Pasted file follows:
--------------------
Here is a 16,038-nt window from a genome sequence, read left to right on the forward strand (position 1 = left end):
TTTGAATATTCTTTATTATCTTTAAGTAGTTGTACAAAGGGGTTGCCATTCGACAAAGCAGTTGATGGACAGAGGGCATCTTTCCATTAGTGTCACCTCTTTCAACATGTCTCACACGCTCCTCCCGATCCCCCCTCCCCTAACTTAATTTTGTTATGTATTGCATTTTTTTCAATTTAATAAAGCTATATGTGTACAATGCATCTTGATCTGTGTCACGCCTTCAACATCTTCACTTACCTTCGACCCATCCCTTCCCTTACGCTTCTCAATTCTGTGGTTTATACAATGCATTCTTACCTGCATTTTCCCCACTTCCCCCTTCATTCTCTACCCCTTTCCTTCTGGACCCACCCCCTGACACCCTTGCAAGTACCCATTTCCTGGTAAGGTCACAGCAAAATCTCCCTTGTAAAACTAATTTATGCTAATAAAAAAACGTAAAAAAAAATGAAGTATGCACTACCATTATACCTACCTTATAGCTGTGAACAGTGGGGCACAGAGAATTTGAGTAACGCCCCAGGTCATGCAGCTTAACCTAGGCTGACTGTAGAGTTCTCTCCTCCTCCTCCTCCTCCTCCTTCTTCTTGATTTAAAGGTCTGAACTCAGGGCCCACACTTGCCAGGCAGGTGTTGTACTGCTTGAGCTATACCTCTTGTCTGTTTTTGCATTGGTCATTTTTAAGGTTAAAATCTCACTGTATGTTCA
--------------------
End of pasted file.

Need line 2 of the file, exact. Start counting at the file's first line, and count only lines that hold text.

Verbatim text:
TTTGAATATTCTTTATTATCTTTAAGTAGTTGTACAAAGGGGTTGCCATTCGACAAAGCAGTTGATGGACAGAGGGCATCTTTCCATTAGTGTCACCTCTTTCAACATGTCTCACACGCTCCTCCCGATCCCCCCTCCCCTAACTTAATTTTGTTATGTATTGCATTTTTTTCAATTTAATAAAGCTATATGTGTACAATGCATCTTGATCTGTGTCACGCCTTCAACATCTTCACTTACCTTCGACCCATCCCTTCCCTTACGCTTCTCAATTCTGTGGTTTATACAATGCATTCTTACCTGCATTTTCCCCACTTCCCCCTTCATTCTCTACCCCTTTCCTTCTGGACCCACCCCCTGACACCCTTGCAAGTACCCATTTCCTGGTAAGGTCACAGCAAAATCTCCCTTGTAAAACTAATTTATGCTAATAAAAAAACGTAAAAAAAAATGAAGTATGCACTACCATTATACCTACCTTATAGCTGTGAACAGTGGGGCACAGAGAATTTGAGTAACGCCCCAGGTCATGCAGCTTAACCTAGGCTGACTGTAGAGTTCTCTCCTCCTCCTCCTCCTCCTCCTTCTTCTTGATTTAAAGGTCTGAACTCAGGGCCCACACTTGCCAGGCAGGTGTTGTACTGCTTGAGCTATACCTCTTGTCTGTTTTTGCATTGGTCATTTTTAAGGTTAAAATCTCACTGTATGTTCA